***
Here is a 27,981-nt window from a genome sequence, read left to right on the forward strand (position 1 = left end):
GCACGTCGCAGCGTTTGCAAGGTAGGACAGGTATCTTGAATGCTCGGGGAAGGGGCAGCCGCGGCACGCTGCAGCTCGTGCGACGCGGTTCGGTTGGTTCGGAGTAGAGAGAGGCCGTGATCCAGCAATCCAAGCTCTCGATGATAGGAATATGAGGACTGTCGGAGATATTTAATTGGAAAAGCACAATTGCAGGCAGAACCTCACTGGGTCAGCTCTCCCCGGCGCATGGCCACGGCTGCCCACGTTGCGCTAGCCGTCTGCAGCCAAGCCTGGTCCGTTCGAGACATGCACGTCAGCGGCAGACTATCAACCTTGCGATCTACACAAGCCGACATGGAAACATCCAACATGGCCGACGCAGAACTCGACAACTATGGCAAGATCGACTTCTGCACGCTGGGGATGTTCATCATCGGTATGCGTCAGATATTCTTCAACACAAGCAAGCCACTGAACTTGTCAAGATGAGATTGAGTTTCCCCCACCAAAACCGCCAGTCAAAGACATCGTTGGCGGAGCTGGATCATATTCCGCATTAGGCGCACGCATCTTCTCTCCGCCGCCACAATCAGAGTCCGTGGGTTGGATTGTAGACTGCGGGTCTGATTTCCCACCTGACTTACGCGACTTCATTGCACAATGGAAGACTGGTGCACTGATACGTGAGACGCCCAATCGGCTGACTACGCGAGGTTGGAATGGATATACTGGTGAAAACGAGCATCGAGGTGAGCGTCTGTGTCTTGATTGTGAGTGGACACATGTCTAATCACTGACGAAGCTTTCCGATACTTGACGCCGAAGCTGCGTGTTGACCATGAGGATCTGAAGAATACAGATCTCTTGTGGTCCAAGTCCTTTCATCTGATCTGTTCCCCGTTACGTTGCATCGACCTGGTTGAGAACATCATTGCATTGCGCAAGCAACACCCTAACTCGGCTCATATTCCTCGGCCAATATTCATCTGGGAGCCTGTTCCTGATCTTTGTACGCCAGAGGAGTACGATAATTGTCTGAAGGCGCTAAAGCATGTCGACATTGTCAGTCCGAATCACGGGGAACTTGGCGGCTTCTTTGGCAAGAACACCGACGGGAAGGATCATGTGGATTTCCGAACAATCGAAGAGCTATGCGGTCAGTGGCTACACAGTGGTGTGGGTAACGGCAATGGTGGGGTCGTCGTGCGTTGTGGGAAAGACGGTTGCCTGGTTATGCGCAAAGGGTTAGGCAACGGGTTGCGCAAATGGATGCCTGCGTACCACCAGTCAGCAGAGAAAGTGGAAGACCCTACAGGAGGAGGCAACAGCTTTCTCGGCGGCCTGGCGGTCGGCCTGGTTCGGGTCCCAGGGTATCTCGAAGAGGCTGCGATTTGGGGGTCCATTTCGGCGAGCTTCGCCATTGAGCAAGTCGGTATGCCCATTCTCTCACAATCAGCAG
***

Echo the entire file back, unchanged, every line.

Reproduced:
Here is a 27,981-nt window from a genome sequence, read left to right on the forward strand (position 1 = left end):
GCACGTCGCAGCGTTTGCAAGGTAGGACAGGTATCTTGAATGCTCGGGGAAGGGGCAGCCGCGGCACGCTGCAGCTCGTGCGACGCGGTTCGGTTGGTTCGGAGTAGAGAGAGGCCGTGATCCAGCAATCCAAGCTCTCGATGATAGGAATATGAGGACTGTCGGAGATATTTAATTGGAAAAGCACAATTGCAGGCAGAACCTCACTGGGTCAGCTCTCCCCGGCGCATGGCCACGGCTGCCCACGTTGCGCTAGCCGTCTGCAGCCAAGCCTGGTCCGTTCGAGACATGCACGTCAGCGGCAGACTATCAACCTTGCGATCTACACAAGCCGACATGGAAACATCCAACATGGCCGACGCAGAACTCGACAACTATGGCAAGATCGACTTCTGCACGCTGGGGATGTTCATCATCGGTATGCGTCAGATATTCTTCAACACAAGCAAGCCACTGAACTTGTCAAGATGAGATTGAGTTTCCCCCACCAAAACCGCCAGTCAAAGACATCGTTGGCGGAGCTGGATCATATTCCGCATTAGGCGCACGCATCTTCTCTCCGCCGCCACAATCAGAGTCCGTGGGTTGGATTGTAGACTGCGGGTCTGATTTCCCACCTGACTTACGCGACTTCATTGCACAATGGAAGACTGGTGCACTGATACGTGAGACGCCCAATCGGCTGACTACGCGAGGTTGGAATGGATATACTGGTGAAAACGAGCATCGAGGTGAGCGTCTGTGTCTTGATTGTGAGTGGACACATGTCTAATCACTGACGAAGCTTTCCGATACTTGACGCCGAAGCTGCGTGTTGACCATGAGGATCTGAAGAATACAGATCTCTTGTGGTCCAAGTCCTTTCATCTGATCTGTTCCCCGTTACGTTGCATCGACCTGGTTGAGAACATCATTGCATTGCGCAAGCAACACCCTAACTCGGCTCATATTCCTCGGCCAATATTCATCTGGGAGCCTGTTCCTGATCTTTGTACGCCAGAGGAGTACGATAATTGTCTGAAGGCGCTAAAGCATGTCGACATTGTCAGTCCGAATCACGGGGAACTTGGCGGCTTCTTTGGCAAGAACACCGACGGGAAGGATCATGTGGATTTCCGAACAATCGAAGAGCTATGCGGTCAGTGGCTACACAGTGGTGTGGGTAACGGCAATGGTGGGGTCGTCGTGCGTTGTGGGAAAGACGGTTGCCTGGTTATGCGCAAAGGGTTAGGCAACGGGTTGCGCAAATGGATGCCTGCGTACCACCAGTCAGCAGAGAAAGTGGAAGACCCTACAGGAGGAGGCAACAGCTTTCTCGGCGGCCTGGCGGTCGGCCTGGTTCGGGTCCCAGGGTATCTCGAAGAGGCTGCGATTTGGGGGTCCATTTCGGCGAGCTTCGCCATTGAGCAAGTCGGTATGCCCATTCTCTCACAATCAGCAG